How Can Gestational Diabetes Be Prevented?
In the United States, it is estimated that approximately 1-2% of pregnant women have type 1 or type 2 diabetes however about 6-9% of pregnant women develop what is known as gestational diabetes mellitus. Gestational diabetes mellitus (GDM) develops in pregnant women whose pancreatic function is unable to keep up with the demands of pregnancy. In fact, pregnancy itself can lead to changes in metabolic function (specifically insulin resistance) which researchers believe is primarily mediated by the placenta secreting of “diabetogenic” hormones including growth hormone, corticotropin-releasing hormone, placental lactogen (chorionic somatomammotropin), prolactin and progesterone. These and other metabolic changes are necessary in order to ensure proper nutrient support to the growing fetus, however, in patients more susceptible to metabolic dysfunction, this may lead to gestational diabetes. The biggest concerns with gestational diabetes come from an increased risk of preeclampsia, large for gestational age (LGA) newborns, cesarean births, fetal/neonatal hypertrophic cardiomyopathy, as well as, an increased risk of the mother developing type 2 diabetes later in life. So, who is most susceptible to developing gestational diabetes and is there anything we can do to prevent it from happening?
Women at High Risk of Gestational Diabetes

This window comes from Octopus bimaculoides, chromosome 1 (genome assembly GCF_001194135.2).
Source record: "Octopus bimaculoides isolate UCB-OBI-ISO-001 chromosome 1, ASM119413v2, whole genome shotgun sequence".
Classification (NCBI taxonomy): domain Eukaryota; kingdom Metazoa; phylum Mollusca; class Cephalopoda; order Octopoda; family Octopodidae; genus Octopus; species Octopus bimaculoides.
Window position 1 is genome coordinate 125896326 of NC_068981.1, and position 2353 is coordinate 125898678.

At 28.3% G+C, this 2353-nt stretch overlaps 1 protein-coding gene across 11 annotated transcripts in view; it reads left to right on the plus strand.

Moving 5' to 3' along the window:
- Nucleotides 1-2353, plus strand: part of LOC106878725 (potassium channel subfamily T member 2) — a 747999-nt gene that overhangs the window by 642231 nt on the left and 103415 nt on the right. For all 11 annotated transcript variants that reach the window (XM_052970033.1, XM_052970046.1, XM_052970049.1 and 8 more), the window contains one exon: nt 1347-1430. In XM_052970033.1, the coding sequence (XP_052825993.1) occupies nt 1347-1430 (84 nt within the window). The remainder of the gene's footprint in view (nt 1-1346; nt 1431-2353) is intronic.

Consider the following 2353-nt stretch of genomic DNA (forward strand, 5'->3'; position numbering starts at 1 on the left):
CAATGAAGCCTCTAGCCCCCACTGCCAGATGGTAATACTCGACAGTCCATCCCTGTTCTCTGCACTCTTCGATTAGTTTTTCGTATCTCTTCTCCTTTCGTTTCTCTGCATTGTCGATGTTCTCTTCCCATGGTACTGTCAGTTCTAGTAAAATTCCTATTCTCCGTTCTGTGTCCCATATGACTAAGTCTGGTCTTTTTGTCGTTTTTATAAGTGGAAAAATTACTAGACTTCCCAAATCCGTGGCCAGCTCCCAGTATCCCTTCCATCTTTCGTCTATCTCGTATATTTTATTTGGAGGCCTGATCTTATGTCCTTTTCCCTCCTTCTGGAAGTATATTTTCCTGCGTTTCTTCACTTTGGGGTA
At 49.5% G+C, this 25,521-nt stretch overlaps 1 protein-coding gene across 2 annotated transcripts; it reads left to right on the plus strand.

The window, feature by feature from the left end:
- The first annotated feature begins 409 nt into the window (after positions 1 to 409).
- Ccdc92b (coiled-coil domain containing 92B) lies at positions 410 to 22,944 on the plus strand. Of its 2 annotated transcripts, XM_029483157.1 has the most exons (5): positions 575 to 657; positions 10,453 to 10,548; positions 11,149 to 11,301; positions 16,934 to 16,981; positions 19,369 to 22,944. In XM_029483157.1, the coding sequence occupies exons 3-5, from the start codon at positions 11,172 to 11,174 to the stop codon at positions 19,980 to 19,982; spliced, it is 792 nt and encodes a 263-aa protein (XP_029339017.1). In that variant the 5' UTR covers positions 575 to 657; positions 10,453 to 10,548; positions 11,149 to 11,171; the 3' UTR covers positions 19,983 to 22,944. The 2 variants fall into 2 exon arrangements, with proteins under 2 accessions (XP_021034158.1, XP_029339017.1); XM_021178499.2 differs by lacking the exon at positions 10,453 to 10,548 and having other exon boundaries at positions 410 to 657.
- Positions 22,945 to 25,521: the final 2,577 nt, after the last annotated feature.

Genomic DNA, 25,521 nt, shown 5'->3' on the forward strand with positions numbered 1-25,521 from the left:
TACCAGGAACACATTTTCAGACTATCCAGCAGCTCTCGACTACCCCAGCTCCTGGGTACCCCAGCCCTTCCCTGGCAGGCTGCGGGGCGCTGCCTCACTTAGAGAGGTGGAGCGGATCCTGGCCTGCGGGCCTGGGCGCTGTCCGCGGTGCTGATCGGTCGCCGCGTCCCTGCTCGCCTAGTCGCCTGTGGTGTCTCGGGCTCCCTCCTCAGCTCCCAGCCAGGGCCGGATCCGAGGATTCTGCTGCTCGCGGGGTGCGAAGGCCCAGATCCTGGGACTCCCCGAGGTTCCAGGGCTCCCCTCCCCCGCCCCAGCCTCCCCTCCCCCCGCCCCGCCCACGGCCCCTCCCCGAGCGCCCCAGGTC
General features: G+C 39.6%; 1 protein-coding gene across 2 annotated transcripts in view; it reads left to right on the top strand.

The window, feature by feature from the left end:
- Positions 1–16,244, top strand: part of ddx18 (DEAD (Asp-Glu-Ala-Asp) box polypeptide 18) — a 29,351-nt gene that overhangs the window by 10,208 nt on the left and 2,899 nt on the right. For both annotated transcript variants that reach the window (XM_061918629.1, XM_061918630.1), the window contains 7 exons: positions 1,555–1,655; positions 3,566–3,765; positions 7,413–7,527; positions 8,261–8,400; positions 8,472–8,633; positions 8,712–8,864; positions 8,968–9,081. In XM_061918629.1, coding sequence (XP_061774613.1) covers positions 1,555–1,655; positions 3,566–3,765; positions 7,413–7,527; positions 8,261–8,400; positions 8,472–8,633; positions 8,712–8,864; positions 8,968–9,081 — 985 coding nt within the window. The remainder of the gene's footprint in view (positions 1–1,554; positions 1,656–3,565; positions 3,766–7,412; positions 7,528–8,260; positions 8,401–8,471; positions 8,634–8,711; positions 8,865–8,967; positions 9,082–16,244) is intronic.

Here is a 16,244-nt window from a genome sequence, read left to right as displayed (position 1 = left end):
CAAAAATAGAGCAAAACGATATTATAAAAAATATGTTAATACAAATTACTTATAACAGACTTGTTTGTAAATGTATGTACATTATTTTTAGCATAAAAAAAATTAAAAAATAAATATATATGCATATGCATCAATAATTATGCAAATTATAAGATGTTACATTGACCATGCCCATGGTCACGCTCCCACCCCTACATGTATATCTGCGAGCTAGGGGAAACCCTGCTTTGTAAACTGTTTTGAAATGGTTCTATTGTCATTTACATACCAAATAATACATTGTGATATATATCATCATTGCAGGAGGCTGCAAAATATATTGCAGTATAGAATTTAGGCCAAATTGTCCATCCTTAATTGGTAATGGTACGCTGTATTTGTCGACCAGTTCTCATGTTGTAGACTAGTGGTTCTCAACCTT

Some of the most commonly associated risk factors associated with gestational diabetes include:
Personal history of impaired glucose tolerance (an hemoglobin A1c ≥5.7), impaired fasting glucose or gestational diabetes in a previous pregnancy.
Having gestational diabetes in a previous pregnancy increases your risk of developing it again in your next pregnancy by 40%!
Family history of diabetes, especially first-degree relatives.
Just because you personally have not been diagnosed with prediabetes or diabetes, doesn’t mean you aren’t at risk.
Prepregnancy BMI >30 kg/m2
Maternal Age (>40 years of age)
Polycystic Ovarian Syndrome
Previous birth of an infant (≥9lbs)
How to Reduce Your Risk
Although there are certain risk factors you may not be able to control including your family history or maternal age, lifestyle intervention appears to have a major impact on reducing your risk of developing gestational diabetes. In fact, a meta-analysis of randomized trials, specifically in these high risk groups, found that lifestyle interventions could reduce the risk of gestational diabetes by approximately 20 percent compared to standard of care (often pharmaceutical intervention) . Lifestyle interventions often included dietary modifications and increased exercise, ideally initiated before pregnancy and continued throughout pregnancy, appear to make the biggest impact. So whether you are currently pregnant or trying to conceive, reducing your risk of gestational diabetes starts today.